The catalyst behind the drop in the Euro was dovish comments from European Central Bank President Mario Draghi. He reiterated that monetary policy will remain stimulative. This reduced the desire to hold the Euro as a speculative investment. Furthermore, with the Fed considering ending its stimulus and the ECB leaving the possibility of more stimulus on the table, the advantage is to the dollar. This favorable interest rate differential should keep the pressure on the EUR/USD over the near-term.

Speculation that the Bank of England will implement additional stimulus while the U.S. is considering curtailing its stimulus activity is helping to pressure the GBP/USD. Like the Euro, the interest rate differential is working against the British Pound.

Overnight, U.K. government bonds rose as interest rates fell. This triggered a drop in the Sterling against the dollar. The catalyst behind the move was a comment from Bank of England policy maker David Miles who said the economy remained weak and renewed his call for more asset purchases.

eur 2

The stronger U.S. Dollar helped pressure August gold. After consolidating for two days and showing signs of a temporary bottom, short-sellers hit the market hard on Wednesday, driving the market into territory not seen for several years.

The over 2% drop in gold took the market down to levels not visited since September 2010. It also served as a sign that the worst of the financial turmoil may be over. In addition, investors are factoring in the possibility of reduced stimulus, a move that would be indicative of lower inflation. Many bullish traders who were banking on high inflation because of the stimulus are finally liquidating long-term positions because it doesn’t look like runaway inflation will be an issue over the near-term.

Crude oil futures traded flat to lower after this week’s inventory report failed to reveal any new information. The bigger picture suggests the market is range bound while the shorter-term outlook calls for lower prices because of high supply.

Traders are also watching interest rates and the U.S. Dollar. A firmer dollar will likely lead to lower prices since foreign demand is likely to drop. An escalation of the skirmish in Syria could underpin the market, but this is only speculation at this time.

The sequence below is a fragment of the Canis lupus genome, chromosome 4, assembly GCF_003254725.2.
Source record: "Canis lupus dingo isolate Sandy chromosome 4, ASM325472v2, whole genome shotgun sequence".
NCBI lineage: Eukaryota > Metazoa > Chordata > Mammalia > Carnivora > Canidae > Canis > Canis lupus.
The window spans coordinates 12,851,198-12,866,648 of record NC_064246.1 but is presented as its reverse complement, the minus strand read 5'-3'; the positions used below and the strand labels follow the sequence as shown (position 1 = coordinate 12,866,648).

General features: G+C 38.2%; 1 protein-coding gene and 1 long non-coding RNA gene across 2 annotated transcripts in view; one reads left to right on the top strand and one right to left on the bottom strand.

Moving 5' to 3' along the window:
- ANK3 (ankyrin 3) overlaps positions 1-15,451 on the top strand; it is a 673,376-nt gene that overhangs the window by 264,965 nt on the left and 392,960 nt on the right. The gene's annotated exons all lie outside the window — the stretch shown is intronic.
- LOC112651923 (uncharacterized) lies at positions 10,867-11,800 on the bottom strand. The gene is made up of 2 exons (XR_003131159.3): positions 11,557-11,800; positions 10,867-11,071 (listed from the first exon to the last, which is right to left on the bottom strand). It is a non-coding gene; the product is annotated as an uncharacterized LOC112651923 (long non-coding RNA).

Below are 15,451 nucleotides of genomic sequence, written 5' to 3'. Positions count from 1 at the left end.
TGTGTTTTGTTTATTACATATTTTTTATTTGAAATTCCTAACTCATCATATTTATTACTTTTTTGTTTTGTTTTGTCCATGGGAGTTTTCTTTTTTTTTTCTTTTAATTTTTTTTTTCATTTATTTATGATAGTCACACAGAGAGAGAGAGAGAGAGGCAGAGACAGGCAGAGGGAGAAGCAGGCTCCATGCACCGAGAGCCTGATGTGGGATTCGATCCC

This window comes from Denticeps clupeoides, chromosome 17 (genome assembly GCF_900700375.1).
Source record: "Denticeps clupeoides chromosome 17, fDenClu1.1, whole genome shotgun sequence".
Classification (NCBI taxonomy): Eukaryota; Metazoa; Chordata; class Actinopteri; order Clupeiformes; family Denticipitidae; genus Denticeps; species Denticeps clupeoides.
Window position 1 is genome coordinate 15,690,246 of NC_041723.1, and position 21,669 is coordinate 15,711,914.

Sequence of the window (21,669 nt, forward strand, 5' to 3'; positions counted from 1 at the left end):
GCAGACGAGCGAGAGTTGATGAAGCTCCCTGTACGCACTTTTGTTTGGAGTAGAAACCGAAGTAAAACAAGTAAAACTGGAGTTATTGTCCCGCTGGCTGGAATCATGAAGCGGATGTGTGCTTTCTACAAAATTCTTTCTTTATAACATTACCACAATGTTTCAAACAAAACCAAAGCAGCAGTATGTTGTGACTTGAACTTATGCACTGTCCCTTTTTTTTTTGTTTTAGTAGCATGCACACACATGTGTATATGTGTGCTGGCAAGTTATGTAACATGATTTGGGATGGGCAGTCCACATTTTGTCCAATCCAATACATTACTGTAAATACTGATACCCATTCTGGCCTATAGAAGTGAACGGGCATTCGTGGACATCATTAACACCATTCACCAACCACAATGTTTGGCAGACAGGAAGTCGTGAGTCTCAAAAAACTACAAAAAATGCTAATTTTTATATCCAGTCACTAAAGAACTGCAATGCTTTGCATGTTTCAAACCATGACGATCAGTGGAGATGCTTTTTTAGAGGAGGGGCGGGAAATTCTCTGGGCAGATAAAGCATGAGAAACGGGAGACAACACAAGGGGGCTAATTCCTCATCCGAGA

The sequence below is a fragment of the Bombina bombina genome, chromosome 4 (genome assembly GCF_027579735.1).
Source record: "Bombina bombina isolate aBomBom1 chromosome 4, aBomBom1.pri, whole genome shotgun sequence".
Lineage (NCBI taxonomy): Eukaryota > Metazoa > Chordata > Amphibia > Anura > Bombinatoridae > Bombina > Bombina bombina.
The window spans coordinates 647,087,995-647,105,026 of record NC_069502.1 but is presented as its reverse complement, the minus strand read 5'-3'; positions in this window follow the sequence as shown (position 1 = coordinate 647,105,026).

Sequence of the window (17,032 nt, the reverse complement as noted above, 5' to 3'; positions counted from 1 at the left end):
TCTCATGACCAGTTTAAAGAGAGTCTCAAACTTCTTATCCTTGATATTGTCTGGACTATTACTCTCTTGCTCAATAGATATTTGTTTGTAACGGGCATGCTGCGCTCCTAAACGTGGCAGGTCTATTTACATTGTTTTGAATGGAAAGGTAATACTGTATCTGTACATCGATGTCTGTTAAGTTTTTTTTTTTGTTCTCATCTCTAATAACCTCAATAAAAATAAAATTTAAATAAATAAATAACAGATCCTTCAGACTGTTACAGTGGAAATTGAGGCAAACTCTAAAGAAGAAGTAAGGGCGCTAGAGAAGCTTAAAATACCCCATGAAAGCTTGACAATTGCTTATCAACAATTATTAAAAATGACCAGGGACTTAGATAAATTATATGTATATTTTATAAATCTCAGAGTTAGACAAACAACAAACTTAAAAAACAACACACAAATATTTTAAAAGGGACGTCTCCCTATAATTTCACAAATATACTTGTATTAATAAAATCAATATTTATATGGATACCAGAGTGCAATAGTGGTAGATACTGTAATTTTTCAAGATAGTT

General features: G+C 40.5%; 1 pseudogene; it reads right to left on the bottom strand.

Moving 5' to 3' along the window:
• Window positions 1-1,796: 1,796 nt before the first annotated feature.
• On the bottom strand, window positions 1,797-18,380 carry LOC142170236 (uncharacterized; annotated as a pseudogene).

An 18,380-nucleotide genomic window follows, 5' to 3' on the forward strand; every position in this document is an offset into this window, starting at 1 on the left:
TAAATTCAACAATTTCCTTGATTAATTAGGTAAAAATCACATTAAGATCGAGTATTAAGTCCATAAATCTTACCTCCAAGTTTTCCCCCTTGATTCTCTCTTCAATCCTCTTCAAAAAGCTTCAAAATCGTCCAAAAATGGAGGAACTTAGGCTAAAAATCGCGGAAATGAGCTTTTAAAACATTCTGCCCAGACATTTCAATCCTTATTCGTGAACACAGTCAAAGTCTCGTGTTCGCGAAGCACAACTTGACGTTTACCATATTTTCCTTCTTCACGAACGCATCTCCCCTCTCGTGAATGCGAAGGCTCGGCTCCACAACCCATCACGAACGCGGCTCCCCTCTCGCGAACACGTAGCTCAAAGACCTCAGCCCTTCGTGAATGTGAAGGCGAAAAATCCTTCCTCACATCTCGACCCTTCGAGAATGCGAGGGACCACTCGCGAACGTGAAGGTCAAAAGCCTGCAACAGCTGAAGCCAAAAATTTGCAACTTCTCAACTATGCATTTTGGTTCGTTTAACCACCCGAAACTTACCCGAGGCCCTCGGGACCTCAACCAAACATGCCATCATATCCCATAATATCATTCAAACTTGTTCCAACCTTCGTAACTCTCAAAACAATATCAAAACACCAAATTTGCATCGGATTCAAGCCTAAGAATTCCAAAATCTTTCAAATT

Stock Market Ready for Liquidation?

I advise you to look at buying stocks—but not quite yet; the time for buying hasn’t arrived. Just like a fire or liquidation sale at a retailer, the best buying opportunity in the stock market is when the discounts are at their heaviest. We’re not at that point yet.

As I have noted in my commentaries following the Federal Reserve Chairman’s recently proposed exit plan for the Fed’s bond buying and its effect on interest rates, the stage is set for the stock market to readjust to the norm. By this, I mean the rapid gains we have seen in the stock market over the past few years—specifically this year—are soon to be a thing of the past.

With the Fed planning to scale back on its monetary stimulus and, in turn, drive up bond yields, I do not envision a massive and sustained period of selling in the stock market, but instead a brief opportunity to buy some discounted stocks sometime on the near horizon.

Some are calling for a bear market to surface, but I don’t agree. While the Fed’s money printing may soon be over, as long as interest rates remain low and the economic renewal is actually in place, we could see an upward move in corporate America and the stock market—but it won’t come easily.